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Making Salmon Arm home: Art gallery researches safety for LGBTQ residents

PRIDE exhibition, on through Oct. 29, finds characteristics that make areas safe and comfortable
Tracey Kutschker, director/curator at the Salmon Arm Art Gallery, describes details of the gallery’s Cultural Mapping Research Project, which features 18 maps created about feeling a sense of belonging while navigating Salmon Arm’s downtown. The exhibition continues through to Saturday, Oct. 29, 2022. (Martha Wickett-Salmon Arm Observer)

The goal is pretty simple, pretty straightforward: make Salmon Arm a safe and comfortable place for everyone.

When entering “A Place to Belong” exhibition at the Salmon Arm Art Gallery, you’ll see a large, brightly coloured quilt on one wall, along with several smaller framed creations on adjacent walls.

The smaller pieces are part of a Cultural Mapping Research Project.

Director/curator Tracey Kutschker explained that when it was decided to do an arts-based PRIDE Project designed to bring awareness and acceptance, a question arose.

“What place are we starting from?”

Kutschker and Kate Fagervik, who was then working for the arts centre, noticed a lack of information and research about 2SLGBTQ safety and wellness in Salmon Arm.

“What would be the use of having a whole festival downtown if it wasn’t a safe space for them?” asked Kutschker.

Fortunately, Fagervik had experience with cultural mapping. As well, her father, Dr. Will Garrett-Petts at Thompson Rivers University (TRU) in Kamloops, “is basically a leader of cultural mapping training systems in the province,” Kuschker added.

He is in demand and has done cultural mapping of the opioid crisis as well as the unhoused crisis, she explained.

“So they’re all over the place doing amazing work and they were very generous with us doing this.”

She said the project, which was born three years ago, follows research protocols and strict ethics guidelines provided by TRU.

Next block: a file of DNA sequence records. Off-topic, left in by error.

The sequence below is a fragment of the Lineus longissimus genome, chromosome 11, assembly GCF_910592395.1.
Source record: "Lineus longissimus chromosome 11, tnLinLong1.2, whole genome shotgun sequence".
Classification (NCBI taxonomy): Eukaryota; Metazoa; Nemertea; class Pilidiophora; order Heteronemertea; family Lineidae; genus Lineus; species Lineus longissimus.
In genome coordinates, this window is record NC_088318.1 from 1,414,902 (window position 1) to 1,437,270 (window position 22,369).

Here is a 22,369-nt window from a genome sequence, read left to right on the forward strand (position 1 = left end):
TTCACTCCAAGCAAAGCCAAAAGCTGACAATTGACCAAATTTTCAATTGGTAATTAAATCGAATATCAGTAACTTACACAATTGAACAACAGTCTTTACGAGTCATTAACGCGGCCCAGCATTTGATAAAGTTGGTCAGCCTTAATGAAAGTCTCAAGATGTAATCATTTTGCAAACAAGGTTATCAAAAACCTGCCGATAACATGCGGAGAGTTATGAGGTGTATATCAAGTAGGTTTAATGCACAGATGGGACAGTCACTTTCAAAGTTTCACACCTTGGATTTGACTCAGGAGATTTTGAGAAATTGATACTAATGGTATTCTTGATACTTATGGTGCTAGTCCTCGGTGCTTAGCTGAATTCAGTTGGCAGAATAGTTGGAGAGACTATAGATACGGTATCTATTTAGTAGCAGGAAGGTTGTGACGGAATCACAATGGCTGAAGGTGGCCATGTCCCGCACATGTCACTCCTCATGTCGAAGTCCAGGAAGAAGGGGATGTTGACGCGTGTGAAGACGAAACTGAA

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Over two years, the project team met with 25 participants who contributed powerful stories and maps within sessions. Participants were asked: “As you move throughout downtown Salmon Arm, where do you feel most comfortable, and where do you feel least comfortable?”

In 2022, Garrett-Petts and graduate students returned to analyze the maps and distill the data.

One repeated finding was places that allowed for creative self-expression were deemed safe places. A couple of examples were Shuswap Theatre and the Roots and Blues festival.

“Where people feel free to do and then free to be themselves. And some places that might feel like they should be a creative space are not a safe space because they don’t allow for that open self-expression,” Kutschker explained.

Eighteen of the 25 participants, all of whom remained anonymous, agreed to show their maps at the exhibition. Along with the maps – some containing many details with others more abstract in their art form, a transcript of an interview with each participant was made. The transcripts aren’t used in the exhibition but much of the research data is compiled from them. Excerpts from some transcripts are on the gallery walls above the maps.

One, for example, says: “the burn outs on the rainbow crosswalks… you have uninformed people saying, ‘what’s the big deal; it’s just a sidewalk, just some tire marks.’ It isn’t just a mark on a sidewalk. It is a statement – it’s a statement that we don’t belong and we’re not welcome.”

A final report is being prepared. It will be presented to city council and copies distributed to organizations such as Downtown Salmon Arm, Salmon Arm Economic Development and the Chamber of Commerce.

It won’t identify businesses.

“I think that’s a good thing because businesses can change,” said Kutschker. “And I would never want to publish something that said, this one place is unsafe because of one individual’s bad experience with one human. That’s one thing we’ve learned. There really is no safe space, there are only safe humans.”

She is hopeful that if a business sees itself identified once or twice on the maps in the exhibition as safe and a couple of times as unsafe, it might look at what it could do better. Perhaps training staff to be more inclusive, or creating a policy about how they introduce themselves to people.

Kutschker noted what’s key is there are people who have grown up in Salmon Arm or who have lived in town for many years, and they don’t feel they belong because of how they’re treated.

She said the mapping project helps raise awareness for people who haven’t experienced the daily reality of feeling unsafe.

“All we want is for everyone to feel like Salmon Arm is their home. That’s the goal. To keep moving in that direction.”

A Place to Belong is at the art gallery Tuesday, Oct. 25 through Saturday, Oct. 29, 11 a.m. to 4 p.m, except for Thursday, open to 7 p.m.

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Martha Wickett

About the Author: Martha Wickett

came to Salmon Arm in May of 2004 to work at the Observer. I was looking for a change from the hustle and bustle of the Lower Mainland, where I had spent more than a decade working in community newspapers.
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